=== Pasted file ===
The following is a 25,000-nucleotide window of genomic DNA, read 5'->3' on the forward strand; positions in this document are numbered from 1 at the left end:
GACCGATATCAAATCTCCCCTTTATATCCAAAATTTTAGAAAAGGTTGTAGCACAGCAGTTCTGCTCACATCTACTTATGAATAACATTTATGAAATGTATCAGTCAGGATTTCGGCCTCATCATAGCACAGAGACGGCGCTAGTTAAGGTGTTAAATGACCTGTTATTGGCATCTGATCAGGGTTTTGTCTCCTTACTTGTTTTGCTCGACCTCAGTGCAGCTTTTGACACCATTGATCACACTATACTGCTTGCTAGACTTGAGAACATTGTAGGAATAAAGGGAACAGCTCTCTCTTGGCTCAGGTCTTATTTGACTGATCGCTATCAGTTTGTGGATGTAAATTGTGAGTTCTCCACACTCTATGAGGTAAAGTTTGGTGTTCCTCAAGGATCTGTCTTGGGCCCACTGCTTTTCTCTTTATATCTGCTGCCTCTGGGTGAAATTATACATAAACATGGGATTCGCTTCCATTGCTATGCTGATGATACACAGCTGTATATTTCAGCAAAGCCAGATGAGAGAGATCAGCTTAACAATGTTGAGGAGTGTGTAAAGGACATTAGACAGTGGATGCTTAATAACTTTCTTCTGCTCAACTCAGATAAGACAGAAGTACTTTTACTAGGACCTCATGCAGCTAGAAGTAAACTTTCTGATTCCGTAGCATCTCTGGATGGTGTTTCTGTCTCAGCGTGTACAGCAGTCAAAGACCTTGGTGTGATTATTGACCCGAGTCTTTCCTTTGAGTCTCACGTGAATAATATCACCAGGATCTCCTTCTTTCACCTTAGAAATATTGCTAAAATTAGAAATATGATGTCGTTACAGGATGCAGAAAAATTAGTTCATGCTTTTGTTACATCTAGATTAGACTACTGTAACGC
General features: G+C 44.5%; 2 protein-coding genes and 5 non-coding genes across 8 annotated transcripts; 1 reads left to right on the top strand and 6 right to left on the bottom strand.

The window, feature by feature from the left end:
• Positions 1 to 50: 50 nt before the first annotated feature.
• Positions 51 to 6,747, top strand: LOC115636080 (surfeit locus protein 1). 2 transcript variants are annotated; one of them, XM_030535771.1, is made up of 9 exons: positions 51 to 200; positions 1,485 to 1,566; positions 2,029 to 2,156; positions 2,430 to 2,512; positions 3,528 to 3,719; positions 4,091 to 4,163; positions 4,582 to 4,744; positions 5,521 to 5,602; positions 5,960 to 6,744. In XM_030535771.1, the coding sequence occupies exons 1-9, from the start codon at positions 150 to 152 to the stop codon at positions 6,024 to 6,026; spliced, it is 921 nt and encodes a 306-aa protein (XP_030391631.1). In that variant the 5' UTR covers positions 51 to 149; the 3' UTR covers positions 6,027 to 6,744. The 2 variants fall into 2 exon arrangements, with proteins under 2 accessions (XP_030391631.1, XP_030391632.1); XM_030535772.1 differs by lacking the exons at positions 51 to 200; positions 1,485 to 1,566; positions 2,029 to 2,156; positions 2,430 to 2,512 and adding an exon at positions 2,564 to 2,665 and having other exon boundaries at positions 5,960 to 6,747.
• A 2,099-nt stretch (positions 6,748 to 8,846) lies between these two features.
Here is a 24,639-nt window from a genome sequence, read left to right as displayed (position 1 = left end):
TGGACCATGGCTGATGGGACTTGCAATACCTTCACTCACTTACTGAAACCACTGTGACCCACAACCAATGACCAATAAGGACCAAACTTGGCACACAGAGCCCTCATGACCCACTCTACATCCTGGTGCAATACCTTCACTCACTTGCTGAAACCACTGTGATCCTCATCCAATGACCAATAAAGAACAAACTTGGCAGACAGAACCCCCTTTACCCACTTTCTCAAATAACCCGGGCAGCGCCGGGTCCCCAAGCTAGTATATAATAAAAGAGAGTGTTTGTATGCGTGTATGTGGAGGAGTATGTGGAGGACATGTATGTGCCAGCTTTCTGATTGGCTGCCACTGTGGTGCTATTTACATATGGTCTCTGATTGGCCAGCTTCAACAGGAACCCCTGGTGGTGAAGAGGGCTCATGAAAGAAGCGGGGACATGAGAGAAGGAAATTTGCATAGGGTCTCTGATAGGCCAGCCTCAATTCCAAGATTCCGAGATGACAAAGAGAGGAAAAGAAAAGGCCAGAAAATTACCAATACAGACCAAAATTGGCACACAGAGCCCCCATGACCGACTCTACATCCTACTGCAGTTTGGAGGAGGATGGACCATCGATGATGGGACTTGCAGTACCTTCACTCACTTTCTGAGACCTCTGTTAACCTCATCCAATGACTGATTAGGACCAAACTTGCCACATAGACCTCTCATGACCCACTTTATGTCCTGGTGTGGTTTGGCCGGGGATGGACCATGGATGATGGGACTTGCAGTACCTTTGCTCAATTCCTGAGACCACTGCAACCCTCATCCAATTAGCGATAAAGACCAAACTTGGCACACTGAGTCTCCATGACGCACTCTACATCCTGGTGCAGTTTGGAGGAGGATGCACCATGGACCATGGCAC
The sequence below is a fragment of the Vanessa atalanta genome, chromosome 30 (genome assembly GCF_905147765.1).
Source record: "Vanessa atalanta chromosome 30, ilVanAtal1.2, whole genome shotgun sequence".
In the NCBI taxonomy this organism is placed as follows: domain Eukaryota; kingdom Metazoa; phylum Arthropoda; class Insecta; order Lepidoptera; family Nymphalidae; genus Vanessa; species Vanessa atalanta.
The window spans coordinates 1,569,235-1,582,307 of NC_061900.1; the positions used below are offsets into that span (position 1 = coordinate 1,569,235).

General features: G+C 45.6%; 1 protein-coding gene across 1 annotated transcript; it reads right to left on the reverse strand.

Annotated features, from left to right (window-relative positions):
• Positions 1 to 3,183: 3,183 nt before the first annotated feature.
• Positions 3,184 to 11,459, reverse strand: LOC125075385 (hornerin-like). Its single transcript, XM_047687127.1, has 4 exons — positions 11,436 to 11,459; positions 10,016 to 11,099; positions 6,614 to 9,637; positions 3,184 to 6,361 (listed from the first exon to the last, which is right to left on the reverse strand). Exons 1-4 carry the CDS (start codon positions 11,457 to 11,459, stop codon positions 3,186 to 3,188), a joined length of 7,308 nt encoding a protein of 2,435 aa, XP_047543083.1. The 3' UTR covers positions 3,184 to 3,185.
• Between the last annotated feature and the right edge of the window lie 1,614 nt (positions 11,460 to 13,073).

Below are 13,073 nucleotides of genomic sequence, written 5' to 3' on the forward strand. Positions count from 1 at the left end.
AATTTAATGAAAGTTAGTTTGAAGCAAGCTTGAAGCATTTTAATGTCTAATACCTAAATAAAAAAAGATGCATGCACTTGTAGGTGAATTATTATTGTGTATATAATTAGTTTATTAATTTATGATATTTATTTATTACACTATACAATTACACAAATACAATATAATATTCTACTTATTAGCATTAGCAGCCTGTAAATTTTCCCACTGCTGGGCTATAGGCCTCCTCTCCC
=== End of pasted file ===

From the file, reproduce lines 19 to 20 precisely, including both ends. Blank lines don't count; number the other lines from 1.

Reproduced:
Below are 13,073 nucleotides of genomic sequence, written 5' to 3' on the forward strand. Positions count from 1 at the left end.
AATTTAATGAAAGTTAGTTTGAAGCAAGCTTGAAGCATTTTAATGTCTAATACCTAAATAAAAAAAGATGCATGCACTTGTAGGTGAATTATTATTGTGTATATAATTAGTTTATTAATTTATGATATTTATTTATTACACTATACAATTACACAAATACAATATAATATTCTACTTATTAGCATTAGCAGCCTGTAAATTTTCCCACTGCTGGGCTATAGGCCTCCTCTCCC